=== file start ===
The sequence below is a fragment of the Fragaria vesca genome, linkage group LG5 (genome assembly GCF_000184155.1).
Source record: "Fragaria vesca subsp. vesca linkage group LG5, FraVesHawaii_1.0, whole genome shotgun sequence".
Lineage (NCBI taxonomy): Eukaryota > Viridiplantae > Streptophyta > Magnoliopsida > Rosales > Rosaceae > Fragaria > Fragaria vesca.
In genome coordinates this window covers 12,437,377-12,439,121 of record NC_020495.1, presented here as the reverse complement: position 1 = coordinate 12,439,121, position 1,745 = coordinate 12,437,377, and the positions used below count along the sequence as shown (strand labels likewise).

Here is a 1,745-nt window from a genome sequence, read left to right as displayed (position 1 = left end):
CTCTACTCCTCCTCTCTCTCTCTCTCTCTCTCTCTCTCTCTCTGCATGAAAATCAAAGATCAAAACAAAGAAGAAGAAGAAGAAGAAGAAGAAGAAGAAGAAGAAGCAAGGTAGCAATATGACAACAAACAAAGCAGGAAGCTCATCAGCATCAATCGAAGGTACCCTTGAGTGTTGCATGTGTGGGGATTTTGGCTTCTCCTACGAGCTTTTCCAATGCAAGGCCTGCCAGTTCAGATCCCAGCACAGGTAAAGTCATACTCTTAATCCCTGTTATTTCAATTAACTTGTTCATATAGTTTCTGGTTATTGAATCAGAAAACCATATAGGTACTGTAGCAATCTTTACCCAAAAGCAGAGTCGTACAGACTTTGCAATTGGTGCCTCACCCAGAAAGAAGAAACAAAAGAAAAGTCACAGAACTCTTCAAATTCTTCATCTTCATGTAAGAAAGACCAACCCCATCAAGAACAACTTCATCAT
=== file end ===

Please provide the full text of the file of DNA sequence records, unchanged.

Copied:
The sequence below is a fragment of the Fragaria vesca genome, linkage group LG5 (genome assembly GCF_000184155.1).
Source record: "Fragaria vesca subsp. vesca linkage group LG5, FraVesHawaii_1.0, whole genome shotgun sequence".
Lineage (NCBI taxonomy): Eukaryota > Viridiplantae > Streptophyta > Magnoliopsida > Rosales > Rosaceae > Fragaria > Fragaria vesca.
In genome coordinates this window covers 12,437,377-12,439,121 of record NC_020495.1, presented here as the reverse complement: position 1 = coordinate 12,439,121, position 1,745 = coordinate 12,437,377, and the positions used below count along the sequence as shown (strand labels likewise).

Here is a 1,745-nt window from a genome sequence, read left to right as displayed (position 1 = left end):
CTCTACTCCTCCTCTCTCTCTCTCTCTCTCTCTCTCTCTCTCTGCATGAAAATCAAAGATCAAAACAAAGAAGAAGAAGAAGAAGAAGAAGAAGAAGAAGAAGAAGCAAGGTAGCAATATGACAACAAACAAAGCAGGAAGCTCATCAGCATCAATCGAAGGTACCCTTGAGTGTTGCATGTGTGGGGATTTTGGCTTCTCCTACGAGCTTTTCCAATGCAAGGCCTGCCAGTTCAGATCCCAGCACAGGTAAAGTCATACTCTTAATCCCTGTTATTTCAATTAACTTGTTCATATAGTTTCTGGTTATTGAATCAGAAAACCATATAGGTACTGTAGCAATCTTTACCCAAAAGCAGAGTCGTACAGACTTTGCAATTGGTGCCTCACCCAGAAAGAAGAAACAAAAGAAAAGTCACAGAACTCTTCAAATTCTTCATCTTCATGTAAGAAAGACCAACCCCATCAAGAACAACTTCATCAT